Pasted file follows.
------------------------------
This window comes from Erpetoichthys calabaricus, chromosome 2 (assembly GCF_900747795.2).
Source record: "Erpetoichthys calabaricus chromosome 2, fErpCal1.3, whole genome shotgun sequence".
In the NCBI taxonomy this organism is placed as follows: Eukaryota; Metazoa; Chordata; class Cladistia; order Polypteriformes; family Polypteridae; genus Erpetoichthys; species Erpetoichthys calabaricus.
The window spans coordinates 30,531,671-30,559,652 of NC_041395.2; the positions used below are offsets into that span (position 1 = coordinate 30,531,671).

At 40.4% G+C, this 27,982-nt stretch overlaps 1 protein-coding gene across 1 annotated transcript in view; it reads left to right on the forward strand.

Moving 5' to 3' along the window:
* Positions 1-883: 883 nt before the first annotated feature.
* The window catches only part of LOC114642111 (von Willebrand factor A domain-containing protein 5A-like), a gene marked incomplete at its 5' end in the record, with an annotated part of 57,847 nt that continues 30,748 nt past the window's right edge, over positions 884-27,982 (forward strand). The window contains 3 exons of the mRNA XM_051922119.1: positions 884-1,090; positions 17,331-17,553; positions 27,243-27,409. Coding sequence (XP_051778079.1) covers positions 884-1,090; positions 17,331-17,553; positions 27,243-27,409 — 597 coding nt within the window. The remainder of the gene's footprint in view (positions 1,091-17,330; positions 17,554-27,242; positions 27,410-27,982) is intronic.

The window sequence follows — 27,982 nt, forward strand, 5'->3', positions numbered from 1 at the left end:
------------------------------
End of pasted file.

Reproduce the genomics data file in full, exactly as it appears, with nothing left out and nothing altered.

This window comes from Erpetoichthys calabaricus, chromosome 2 (assembly GCF_900747795.2).
Source record: "Erpetoichthys calabaricus chromosome 2, fErpCal1.3, whole genome shotgun sequence".
In the NCBI taxonomy this organism is placed as follows: Eukaryota; Metazoa; Chordata; class Cladistia; order Polypteriformes; family Polypteridae; genus Erpetoichthys; species Erpetoichthys calabaricus.
The window spans coordinates 30,531,671-30,559,652 of NC_041395.2; the positions used below are offsets into that span (position 1 = coordinate 30,531,671).

At 40.4% G+C, this 27,982-nt stretch overlaps 1 protein-coding gene across 1 annotated transcript in view; it reads left to right on the forward strand.

Moving 5' to 3' along the window:
* Positions 1-883: 883 nt before the first annotated feature.
* The window catches only part of LOC114642111 (von Willebrand factor A domain-containing protein 5A-like), a gene marked incomplete at its 5' end in the record, with an annotated part of 57,847 nt that continues 30,748 nt past the window's right edge, over positions 884-27,982 (forward strand). The window contains 3 exons of the mRNA XM_051922119.1: positions 884-1,090; positions 17,331-17,553; positions 27,243-27,409. Coding sequence (XP_051778079.1) covers positions 884-1,090; positions 17,331-17,553; positions 27,243-27,409 — 597 coding nt within the window. The remainder of the gene's footprint in view (positions 1,091-17,330; positions 17,554-27,242; positions 27,410-27,982) is intronic.

The window sequence follows — 27,982 nt, forward strand, 5'->3', positions numbered from 1 at the left end: